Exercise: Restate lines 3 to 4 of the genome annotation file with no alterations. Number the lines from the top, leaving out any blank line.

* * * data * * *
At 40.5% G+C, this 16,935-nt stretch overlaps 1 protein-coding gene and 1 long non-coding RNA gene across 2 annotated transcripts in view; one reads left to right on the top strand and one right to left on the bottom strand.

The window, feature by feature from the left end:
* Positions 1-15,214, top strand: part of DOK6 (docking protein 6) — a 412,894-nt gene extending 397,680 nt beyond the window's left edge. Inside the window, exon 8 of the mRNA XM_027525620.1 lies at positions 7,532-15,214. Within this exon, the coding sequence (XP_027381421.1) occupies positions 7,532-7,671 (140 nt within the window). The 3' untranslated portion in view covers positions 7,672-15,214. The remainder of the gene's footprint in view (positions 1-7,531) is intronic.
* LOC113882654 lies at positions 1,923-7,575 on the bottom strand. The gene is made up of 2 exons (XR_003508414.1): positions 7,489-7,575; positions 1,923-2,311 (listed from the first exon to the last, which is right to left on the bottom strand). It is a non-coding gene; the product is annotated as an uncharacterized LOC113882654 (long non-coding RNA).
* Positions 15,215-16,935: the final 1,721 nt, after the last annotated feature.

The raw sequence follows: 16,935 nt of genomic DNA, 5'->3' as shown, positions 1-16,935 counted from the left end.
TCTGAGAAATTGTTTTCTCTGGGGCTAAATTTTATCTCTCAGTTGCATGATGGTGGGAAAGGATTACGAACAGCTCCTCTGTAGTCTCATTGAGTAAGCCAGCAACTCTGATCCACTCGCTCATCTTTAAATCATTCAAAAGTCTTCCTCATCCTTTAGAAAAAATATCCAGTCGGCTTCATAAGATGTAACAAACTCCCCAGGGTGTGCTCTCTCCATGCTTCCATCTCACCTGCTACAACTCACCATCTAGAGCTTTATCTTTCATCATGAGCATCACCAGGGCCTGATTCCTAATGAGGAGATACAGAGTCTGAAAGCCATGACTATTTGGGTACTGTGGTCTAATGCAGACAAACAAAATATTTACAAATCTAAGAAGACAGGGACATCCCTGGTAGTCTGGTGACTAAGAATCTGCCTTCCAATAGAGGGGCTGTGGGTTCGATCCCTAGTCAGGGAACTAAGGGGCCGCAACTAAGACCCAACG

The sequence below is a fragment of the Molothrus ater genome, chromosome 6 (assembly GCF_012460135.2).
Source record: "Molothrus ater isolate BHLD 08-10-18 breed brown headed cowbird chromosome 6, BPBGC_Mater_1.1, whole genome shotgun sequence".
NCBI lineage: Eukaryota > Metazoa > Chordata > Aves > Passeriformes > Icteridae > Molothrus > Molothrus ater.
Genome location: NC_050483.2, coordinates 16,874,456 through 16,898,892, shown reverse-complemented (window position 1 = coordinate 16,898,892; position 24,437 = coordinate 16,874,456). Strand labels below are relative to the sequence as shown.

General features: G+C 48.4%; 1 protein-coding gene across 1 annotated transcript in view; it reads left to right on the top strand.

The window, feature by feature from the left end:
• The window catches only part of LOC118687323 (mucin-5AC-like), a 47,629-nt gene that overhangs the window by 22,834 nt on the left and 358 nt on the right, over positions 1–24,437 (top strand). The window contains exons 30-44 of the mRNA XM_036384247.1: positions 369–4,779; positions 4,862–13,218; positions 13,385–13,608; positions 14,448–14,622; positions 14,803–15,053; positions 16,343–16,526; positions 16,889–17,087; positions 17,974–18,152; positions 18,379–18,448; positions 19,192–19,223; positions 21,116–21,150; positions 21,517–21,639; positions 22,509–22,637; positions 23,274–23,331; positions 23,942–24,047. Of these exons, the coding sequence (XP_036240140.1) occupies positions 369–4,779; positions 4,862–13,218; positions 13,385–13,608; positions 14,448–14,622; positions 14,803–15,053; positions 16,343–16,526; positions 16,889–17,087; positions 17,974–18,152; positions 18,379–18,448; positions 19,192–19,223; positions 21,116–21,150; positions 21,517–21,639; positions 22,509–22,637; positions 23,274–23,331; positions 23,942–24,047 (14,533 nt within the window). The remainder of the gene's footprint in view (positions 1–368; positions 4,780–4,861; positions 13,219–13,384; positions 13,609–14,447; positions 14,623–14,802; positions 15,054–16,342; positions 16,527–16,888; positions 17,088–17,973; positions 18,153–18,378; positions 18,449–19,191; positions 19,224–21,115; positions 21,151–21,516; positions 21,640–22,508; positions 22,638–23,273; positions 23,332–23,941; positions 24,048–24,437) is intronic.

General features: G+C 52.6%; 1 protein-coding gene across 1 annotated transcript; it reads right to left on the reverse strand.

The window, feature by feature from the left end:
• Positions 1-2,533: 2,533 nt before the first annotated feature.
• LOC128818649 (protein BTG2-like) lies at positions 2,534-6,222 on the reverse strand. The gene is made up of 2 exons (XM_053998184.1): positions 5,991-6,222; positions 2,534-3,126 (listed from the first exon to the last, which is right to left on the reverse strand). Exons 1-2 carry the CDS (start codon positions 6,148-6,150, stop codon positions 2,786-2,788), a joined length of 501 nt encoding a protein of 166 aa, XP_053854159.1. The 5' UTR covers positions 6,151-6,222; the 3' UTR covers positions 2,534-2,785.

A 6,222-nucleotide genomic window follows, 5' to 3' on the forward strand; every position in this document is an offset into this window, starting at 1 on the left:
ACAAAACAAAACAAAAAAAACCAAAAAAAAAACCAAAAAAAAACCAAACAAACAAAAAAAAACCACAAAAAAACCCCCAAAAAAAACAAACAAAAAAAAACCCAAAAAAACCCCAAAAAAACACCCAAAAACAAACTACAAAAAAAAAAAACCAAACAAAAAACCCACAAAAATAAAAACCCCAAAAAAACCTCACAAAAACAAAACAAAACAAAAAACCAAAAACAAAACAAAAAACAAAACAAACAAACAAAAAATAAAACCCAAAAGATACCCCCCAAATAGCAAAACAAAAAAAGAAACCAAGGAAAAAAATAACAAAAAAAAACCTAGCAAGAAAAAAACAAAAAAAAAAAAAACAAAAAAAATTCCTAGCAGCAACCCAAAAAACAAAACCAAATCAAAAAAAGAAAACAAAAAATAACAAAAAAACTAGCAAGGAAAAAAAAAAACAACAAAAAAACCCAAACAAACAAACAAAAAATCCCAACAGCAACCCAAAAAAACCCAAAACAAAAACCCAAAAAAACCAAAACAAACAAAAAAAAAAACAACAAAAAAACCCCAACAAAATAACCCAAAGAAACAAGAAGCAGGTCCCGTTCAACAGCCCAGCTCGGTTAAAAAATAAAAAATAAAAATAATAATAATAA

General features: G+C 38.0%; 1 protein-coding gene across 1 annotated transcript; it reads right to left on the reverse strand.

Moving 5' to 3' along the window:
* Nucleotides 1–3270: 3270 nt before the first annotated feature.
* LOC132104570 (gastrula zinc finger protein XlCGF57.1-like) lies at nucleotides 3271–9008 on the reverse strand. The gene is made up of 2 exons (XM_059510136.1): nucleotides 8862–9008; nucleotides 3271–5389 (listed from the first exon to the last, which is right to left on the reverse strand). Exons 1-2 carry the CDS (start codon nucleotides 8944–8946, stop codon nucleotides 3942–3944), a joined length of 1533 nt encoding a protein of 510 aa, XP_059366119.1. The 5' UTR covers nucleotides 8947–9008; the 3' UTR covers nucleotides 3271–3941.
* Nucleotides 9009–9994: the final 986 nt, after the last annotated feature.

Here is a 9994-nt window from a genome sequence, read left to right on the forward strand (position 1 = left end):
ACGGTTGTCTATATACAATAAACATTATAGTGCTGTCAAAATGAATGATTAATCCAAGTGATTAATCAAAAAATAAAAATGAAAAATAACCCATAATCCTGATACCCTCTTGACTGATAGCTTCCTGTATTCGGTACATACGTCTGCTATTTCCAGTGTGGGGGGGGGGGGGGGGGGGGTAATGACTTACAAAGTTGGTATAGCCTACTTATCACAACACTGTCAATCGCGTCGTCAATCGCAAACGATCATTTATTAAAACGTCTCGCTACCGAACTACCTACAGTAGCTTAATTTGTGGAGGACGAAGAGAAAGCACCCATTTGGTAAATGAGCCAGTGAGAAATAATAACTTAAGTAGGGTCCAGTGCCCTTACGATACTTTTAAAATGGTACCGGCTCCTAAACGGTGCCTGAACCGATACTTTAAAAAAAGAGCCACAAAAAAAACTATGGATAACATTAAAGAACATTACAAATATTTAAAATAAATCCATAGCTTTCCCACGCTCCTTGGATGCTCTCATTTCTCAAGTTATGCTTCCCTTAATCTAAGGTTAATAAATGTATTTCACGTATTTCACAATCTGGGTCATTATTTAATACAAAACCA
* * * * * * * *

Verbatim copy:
* Positions 1-15,214, top strand: part of DOK6 (docking protein 6) — a 412,894-nt gene extending 397,680 nt beyond the window's left edge. Inside the window, exon 8 of the mRNA XM_027525620.1 lies at positions 7,532-15,214. Within this exon, the coding sequence (XP_027381421.1) occupies positions 7,532-7,671 (140 nt within the window). The 3' untranslated portion in view covers positions 7,672-15,214. The remainder of the gene's footprint in view (positions 1-7,531) is intronic.
* LOC113882654 lies at positions 1,923-7,575 on the bottom strand. The gene is made up of 2 exons (XR_003508414.1): positions 7,489-7,575; positions 1,923-2,311 (listed from the first exon to the last, which is right to left on the bottom strand). It is a non-coding gene; the product is annotated as an uncharacterized LOC113882654 (long non-coding RNA).